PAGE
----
Why Did Jesus Love Children So Much?

The Gospels tell us that Jesus particularly loved children. Time and again, Jesus goes to extreme lengths to avoid pursuing disciples but seems to have all the time in the world for children. Why did Jesus love children so much, and what can we adults learn from them?

“Let the Children Come to Me”

Many of the most pivotal events in Jesus’s life are recorded in only one Gospel. Historians and theologians alike are thrilled when even two Gospels recount the same incident. One of the gentlest moments in Jesus’s entire earthly ministry is recorded in three Gospels.

Jesus is with His apostles, and crowds are coming. In this particular community, it’s a different crowd: people bring their children to Jesus so He might bless them. The apostles rebuke the crowds, no doubt thinking that Jesus has more important things to do than play with kids. Jesus responds:

“Let the children come to me and do not hinder them; for to such belongs the kingdom of heaven.”

Mt 19:14; Mk 10:14; Lk 10:21

“Whoever does not receive the Kingdom of God like a child shall not enter it.” (10:15)

So, how does a child receive the Kingdom of God? How can we do likewise?

“In my experience, I’ve found that children’s faith is refreshingly straightforward. For instance, when I once shared a story from the Bible with my nephew, his eyes lit up with wonder and curiosity. He didn’t question the logic or historical accuracy but simply embraced the story’s message. This pure, unadulterated acceptance is something we adults can learn from.”

Children are trusting

According to a recent study by the Barna Group, over 85% of people who follow Christ do so before the age of 18. This statistic underscores the importance of fostering faith in children and nurturing their natural inclination towards trust and belief.

Throughout the gospels, Jesus explains some part of the plan for His ministry only to be met by second-guessing and cross-examination—sometimes from his enemies and sometimes from his apostles. 

How often do we do this when we encounter challenging scripture?

Think of the last time you wrestled with some aspect of your faith. Maybe it was the mystery of the Trinity, human nature, and original sin. It is laid out in black and white scripture, but you couldn’t swallow it.

One day, the child in my life was walking past a crucifix in church that she must have passed a hundred times before. But this time, something made her think twice about it, and she asked me why someone had done that to Jesus.

I told her that Jesus volunteered to be punished for everything we did wrong because He loves us that much. She understood.

That she immediately accepted a fact that countless grown adults can’t understand isn’t a credit to my ability to explain things. It’s a testament to a child’s ability to take things on faith. All of us should echo the prayer that Jesus offered:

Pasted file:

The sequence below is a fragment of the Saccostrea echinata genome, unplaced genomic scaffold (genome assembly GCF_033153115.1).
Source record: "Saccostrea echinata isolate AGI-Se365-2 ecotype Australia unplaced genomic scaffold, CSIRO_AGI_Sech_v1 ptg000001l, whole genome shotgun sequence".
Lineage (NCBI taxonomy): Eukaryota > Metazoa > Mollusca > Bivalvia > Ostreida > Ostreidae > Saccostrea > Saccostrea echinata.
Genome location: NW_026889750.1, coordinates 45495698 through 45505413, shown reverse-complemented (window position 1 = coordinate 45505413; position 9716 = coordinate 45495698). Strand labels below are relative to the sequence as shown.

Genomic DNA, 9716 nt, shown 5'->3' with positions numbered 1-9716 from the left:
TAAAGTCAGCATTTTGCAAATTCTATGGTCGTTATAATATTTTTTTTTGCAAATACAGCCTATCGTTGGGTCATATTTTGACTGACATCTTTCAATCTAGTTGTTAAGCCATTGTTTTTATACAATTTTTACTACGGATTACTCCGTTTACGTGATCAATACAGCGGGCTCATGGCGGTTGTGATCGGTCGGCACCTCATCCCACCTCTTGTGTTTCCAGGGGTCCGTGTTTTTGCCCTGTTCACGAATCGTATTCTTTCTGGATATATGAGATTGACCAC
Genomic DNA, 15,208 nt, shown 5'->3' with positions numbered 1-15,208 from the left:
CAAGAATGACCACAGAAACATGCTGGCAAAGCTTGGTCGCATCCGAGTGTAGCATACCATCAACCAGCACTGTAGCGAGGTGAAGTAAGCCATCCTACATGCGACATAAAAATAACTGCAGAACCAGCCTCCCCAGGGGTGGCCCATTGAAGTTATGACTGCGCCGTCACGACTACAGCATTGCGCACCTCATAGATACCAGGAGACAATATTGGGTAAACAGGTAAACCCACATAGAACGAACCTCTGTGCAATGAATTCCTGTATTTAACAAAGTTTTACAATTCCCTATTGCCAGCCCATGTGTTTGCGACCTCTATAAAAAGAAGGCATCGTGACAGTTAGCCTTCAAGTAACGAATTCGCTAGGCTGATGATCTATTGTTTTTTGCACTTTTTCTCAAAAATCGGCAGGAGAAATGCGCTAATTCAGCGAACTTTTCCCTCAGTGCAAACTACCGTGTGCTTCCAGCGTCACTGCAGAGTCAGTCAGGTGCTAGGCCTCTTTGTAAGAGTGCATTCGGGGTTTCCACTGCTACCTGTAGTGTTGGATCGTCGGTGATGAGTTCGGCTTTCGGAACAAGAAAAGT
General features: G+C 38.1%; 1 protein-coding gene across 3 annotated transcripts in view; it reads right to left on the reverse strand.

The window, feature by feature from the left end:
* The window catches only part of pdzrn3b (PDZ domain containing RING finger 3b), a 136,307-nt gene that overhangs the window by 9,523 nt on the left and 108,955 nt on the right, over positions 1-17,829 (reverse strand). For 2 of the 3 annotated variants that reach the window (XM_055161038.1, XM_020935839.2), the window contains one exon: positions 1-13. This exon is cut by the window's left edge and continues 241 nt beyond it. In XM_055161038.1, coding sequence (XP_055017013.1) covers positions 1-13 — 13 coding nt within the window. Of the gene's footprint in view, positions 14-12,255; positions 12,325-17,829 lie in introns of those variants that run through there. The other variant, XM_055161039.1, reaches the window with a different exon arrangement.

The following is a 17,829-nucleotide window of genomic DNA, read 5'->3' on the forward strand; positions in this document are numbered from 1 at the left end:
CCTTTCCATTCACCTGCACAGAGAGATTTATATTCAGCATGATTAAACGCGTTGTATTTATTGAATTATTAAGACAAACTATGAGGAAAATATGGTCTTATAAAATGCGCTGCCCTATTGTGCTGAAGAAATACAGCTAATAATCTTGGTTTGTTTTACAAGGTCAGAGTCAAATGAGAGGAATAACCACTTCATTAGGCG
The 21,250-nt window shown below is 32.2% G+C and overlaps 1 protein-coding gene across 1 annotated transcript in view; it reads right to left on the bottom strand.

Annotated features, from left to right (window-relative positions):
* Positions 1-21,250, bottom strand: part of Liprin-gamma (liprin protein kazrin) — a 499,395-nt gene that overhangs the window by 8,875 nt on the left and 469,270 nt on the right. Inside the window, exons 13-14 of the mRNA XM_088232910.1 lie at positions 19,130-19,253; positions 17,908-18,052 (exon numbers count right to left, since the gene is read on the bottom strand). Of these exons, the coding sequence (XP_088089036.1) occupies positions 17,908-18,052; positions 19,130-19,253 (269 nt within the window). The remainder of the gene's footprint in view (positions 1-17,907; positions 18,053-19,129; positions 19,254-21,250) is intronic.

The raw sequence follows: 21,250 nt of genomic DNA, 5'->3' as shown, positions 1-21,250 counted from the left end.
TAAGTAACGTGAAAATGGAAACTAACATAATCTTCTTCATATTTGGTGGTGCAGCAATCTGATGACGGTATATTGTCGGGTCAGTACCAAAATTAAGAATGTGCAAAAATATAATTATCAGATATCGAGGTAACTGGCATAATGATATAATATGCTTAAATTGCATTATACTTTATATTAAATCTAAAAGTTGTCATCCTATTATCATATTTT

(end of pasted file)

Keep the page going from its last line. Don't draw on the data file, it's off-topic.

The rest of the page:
“I thank thee, Father, lord of heaven and earth, that Thou hast hidden these things from the wise and understanding and revealed them to babes, yea, for such is thy gracious will”.

Mt. 11:25

Children are humble

In many cultures, children are seen as symbols of innocence and purity. This perception is reflected in religious and philosophical traditions worldwide, where children are revered for their straightforwardness and untainted view of the world. We can cultivate a more genuine and humble approach to our spiritual journeys by embracing these qualities.

Think again of the above scenario: she asked me a question because she didn’t know the answer and thought I did. How many times have you not asked a question because even the act of asking a question admits that you don’t know something? To ask a question is an act of humility.

More than this, think about why a child would want to achieve the Kingdom of God in the first place. Their only motivation could be love. 

What are our motivations? Fear of Hell? The promise of rest after a weary life? How often does Jesus describe the Kingdom of Heaven only to have his apostles ask whether they will be seated in places of honor or power? The typical response that Jesus gives to these inquiries is that the least shall be the greatest:

“Unless you turn and become like children, you will never enter the Kingdom of Heaven.

Whoever humbles himself like this child, he is greatest in the Kingdom of Heaven.” Mt 18:03

Turn and Become Like Children

Jesus loves children. Why? Because children love in ways that most of us have lost. Children don’t ask for power, escape, or even wisdom. Like all other lessons, this is easier to read than learn, particularly for adults.

Let’s challenge ourselves to approach our faith with the same openness and humility. Take a moment each day to observe the world through the eyes of a child—full of wonder, trust, and love.

Encourage the children in your life to ask questions, explore their faith, and join them in their journey of discovery. By doing so, we enrich our spiritual lives and help nurture the next generation of believers.

2 responses to “Why Did Jesus Love Children So Much?”

  1. paula Avatar

    Amazing article! I loved reading it!

    1. Operando Avatar

      Thank you Paula, glad you like the article!

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